Home Health How to handle diabetic foot (1)

How to handle diabetic foot (1)

by Church Times



By Mrs. Abiodun Osunmuyiwa



Foot problem, finger problems leading to amputation in diabetics are preventable, however most people pay more attention to diabetic foot and ulcer than the ones on the hand which most often is occupational i.e within diabetics involved in cutting business and those using sharp objects which include: diabetic fish sellers, meat sellers, saw millers, carpenters, tailors, mechanics, welders, shoe makers, the list is long including other professionals working with sharp object.

However the most commonly seen is the diabetic foot/leg problems.

Most of the time the ulcers may start as a tiny swelling and pain if care is not taken it will escalate to serious wound which can lead to amputation.


Causes of diabetic foot

  1. Complications of diabetes
  2. Infection
  3. Peripheral vascular disease
  4. Immune compromise



One of the complication of diabetes that can increase the risk of foot problems is Neuropathy sensory neuropathy causes loss of pain and pressure sensation. This is a situation patients complain they can’t feel anything in their feet or legs if they are pinched or injured or if there is pressure on them.

  1. autonomic neuropathy

This causes increased dizziness and fussing of the skin as a result of decreased dryness. Thus the need for increase and adequate intake of water by diabetics.

  1. Motor neuropathy this is a situation whereby the muscles shrink and this leads to changes in the shape of the foot.
  2. Infection

Diabetics must avoid uncleanliness at all cost. The need for physical and environmental hygiene cannot be over emphasized as this help in securing the health of diabetic patients. Avoidance of exposure to infected persons also help to build the immunity of the patient.

  1. Peripheral vascular disease: when there is poor calculation to the extremes it reduces wound healing and development of dead cells in the wound (gangrene) this is a situation the wound first become green in color then black and stinky. (This is what people in the western part of Nigeria call egbo adaijina) some people can even think this is spiritual instead of going to the hospital to access care they will be running from pillar to post!


Lowered immunity in Diabetics impairs the ability of the white blood cells known as the soldiers and defenders of the body to destroy bacteria. Thus in badly controlled diabetes there is lowered resistance to some infections.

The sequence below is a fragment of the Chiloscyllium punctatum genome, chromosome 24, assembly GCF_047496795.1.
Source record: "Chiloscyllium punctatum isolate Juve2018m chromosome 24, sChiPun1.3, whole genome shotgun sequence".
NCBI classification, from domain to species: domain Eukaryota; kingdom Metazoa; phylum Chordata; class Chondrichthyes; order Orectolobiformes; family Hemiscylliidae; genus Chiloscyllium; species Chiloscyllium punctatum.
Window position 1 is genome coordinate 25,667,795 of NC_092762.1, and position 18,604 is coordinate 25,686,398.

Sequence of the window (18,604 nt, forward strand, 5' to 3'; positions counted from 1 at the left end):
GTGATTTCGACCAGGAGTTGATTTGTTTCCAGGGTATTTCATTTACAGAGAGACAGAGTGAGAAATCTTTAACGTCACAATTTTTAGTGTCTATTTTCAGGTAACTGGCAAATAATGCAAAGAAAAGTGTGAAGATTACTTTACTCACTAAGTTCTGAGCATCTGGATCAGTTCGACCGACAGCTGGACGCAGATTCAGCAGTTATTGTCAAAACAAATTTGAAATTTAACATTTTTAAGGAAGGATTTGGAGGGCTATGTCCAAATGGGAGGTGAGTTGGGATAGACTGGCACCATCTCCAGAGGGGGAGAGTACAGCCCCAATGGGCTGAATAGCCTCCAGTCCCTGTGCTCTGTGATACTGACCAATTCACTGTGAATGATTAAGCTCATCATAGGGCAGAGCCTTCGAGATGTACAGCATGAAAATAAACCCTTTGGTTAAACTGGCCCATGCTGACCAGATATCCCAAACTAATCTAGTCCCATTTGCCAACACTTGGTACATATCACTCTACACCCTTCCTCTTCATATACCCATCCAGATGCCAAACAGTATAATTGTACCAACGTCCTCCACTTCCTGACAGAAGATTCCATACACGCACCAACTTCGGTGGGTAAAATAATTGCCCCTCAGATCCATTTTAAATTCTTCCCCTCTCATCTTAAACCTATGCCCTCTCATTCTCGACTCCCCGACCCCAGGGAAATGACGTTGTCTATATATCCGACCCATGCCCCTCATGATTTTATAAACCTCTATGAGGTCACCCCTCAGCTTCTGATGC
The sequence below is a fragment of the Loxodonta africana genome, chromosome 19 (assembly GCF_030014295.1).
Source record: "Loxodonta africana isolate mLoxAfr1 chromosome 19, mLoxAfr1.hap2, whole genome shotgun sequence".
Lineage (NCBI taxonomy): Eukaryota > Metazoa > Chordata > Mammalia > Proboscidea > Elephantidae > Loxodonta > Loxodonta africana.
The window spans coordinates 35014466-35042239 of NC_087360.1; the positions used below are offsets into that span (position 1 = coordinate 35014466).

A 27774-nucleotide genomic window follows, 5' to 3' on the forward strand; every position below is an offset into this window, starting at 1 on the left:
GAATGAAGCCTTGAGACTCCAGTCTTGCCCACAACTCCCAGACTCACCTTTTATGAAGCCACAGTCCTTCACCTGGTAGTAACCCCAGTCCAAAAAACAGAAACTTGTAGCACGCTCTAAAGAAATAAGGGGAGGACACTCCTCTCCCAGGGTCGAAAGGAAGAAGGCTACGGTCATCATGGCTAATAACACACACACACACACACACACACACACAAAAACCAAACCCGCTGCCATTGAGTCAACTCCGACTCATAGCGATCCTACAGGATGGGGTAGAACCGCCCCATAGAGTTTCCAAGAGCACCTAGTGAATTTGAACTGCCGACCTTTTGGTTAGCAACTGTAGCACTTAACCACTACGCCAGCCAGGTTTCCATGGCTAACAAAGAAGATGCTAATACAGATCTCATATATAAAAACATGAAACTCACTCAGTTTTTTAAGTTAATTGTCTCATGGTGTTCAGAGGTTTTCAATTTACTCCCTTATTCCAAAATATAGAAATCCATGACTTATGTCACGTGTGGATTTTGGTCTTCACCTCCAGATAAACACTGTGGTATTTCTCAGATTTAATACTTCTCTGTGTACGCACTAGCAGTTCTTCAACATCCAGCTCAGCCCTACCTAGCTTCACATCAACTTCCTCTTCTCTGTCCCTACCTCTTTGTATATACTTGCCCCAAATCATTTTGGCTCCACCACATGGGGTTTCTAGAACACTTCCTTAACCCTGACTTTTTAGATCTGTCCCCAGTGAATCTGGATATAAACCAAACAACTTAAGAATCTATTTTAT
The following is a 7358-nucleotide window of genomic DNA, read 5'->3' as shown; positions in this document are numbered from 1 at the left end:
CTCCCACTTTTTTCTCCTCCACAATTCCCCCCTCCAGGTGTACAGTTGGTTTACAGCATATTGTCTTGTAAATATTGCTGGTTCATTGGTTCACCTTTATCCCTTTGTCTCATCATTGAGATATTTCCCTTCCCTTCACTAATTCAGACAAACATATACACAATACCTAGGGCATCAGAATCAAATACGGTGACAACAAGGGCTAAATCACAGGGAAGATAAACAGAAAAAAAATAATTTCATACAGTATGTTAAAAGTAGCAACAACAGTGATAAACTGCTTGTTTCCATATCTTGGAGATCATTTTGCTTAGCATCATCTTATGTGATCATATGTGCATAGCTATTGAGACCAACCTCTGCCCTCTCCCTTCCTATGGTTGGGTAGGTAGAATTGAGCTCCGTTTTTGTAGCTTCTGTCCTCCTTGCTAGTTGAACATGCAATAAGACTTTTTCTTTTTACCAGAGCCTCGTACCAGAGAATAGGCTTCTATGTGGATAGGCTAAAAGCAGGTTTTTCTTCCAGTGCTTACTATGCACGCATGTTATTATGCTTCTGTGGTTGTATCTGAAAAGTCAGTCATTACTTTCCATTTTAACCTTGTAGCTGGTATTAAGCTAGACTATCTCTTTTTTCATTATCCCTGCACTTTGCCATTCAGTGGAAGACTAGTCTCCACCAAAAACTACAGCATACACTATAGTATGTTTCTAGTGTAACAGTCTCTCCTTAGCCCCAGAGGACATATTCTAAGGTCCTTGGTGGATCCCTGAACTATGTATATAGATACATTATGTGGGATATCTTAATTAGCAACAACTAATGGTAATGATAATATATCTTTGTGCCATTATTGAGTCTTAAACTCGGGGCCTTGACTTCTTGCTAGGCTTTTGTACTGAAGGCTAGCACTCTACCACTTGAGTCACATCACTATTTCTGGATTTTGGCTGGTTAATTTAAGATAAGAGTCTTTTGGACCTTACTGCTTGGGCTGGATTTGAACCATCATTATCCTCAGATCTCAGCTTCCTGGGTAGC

• It begins with a soft foot injury.
  • Formation of a tissue between the toes on in an area of dry skin.
  • Loss of sensation when injuries are sustained from using healing pads, walking barefoot on hot concrete, testing bath water with foot.
  • Traumatic
  • Injuring skin while cutting nails, walking with an undetected pin or thorn in shoe.
  • Wearing ill-fitting shoes and socks.

Now if injury go unnoticed, infection may set in them,


Redness of the leg

Gangrene which may be the first sign of foot problem that the patient notices.


-Duration of diabetes more than 10years

Age older than 40 years

History of smoking

Decreased peripheral pulses

Decrease sensation

Hammer toes or deformity of the foot

Patient with previous history of foot ulcers or amputation



Prevention is not only better but cheaper than cure. Like I always tell clients, visit your endocrinologist and Diabetic Nurse Educators who will give you comprehensive care and education you need to prevent complications and live a fulfilled healthy life. Diabetes is a manageable and can be dominated.

Be a member of diabetic club when effective patient education on care from head to toe of diabetic is taught.


  1. Take care of your diabetes, see your endocrinologist on appointment. Do not miss your hospital appointment so as to keep your blood sugar level within normal range.
  2. Make sure you have a personal glucometer for checking your blood sugar at home.
  3. Take meals as prescribed on your Diabetic meal time table to promote your health and strengthen your immunity.
  4. Inspect your feet daily. Look at your bare feet or ask your spouse or children to help check if you cannot bend properly to view it yourself.
  5. When bathing give your feet more attention dry in between toes. Do not soak your feet, use elbow to check the temperature of your bathe water.
  6. Do not apply creams in-between toes.
  7. Smooth corms gently.
  8. Tream your nails using nail cutter and not blade. File the edges with nail file.
  9. Wear shoes and socks at all times.
  • Don’t walk barefooted.
  • Wear comfortable fitted shoes to protect your feet. Feel inside shoe before wearing to know if there is any sharp object in it.
  1. Protect your feet from heat or cold.

-Wear shoes on hot pavement

Wear socks at night if your feet get cold.

  1. Encourage blood flowing to your feet by

-Putting your feet up when sitting, exercising your toes and ankle 2-3 times daily.

-Avoid smoking.

-Don’t cross your legs for long period of time.

  1. Have your diabetic nurse educator check your bare feet and find out if you are likely to have foot problem. Remember, you may not feel the pain of an injury.

-Notify your diabetic nurse educator right away if you have a cut or bruise on your foot that is not showing signs of healing after one day.

Avoid self-medication or self-care as a diabetic once you have a wound, notify your diabetic nurse and endocrinologist.

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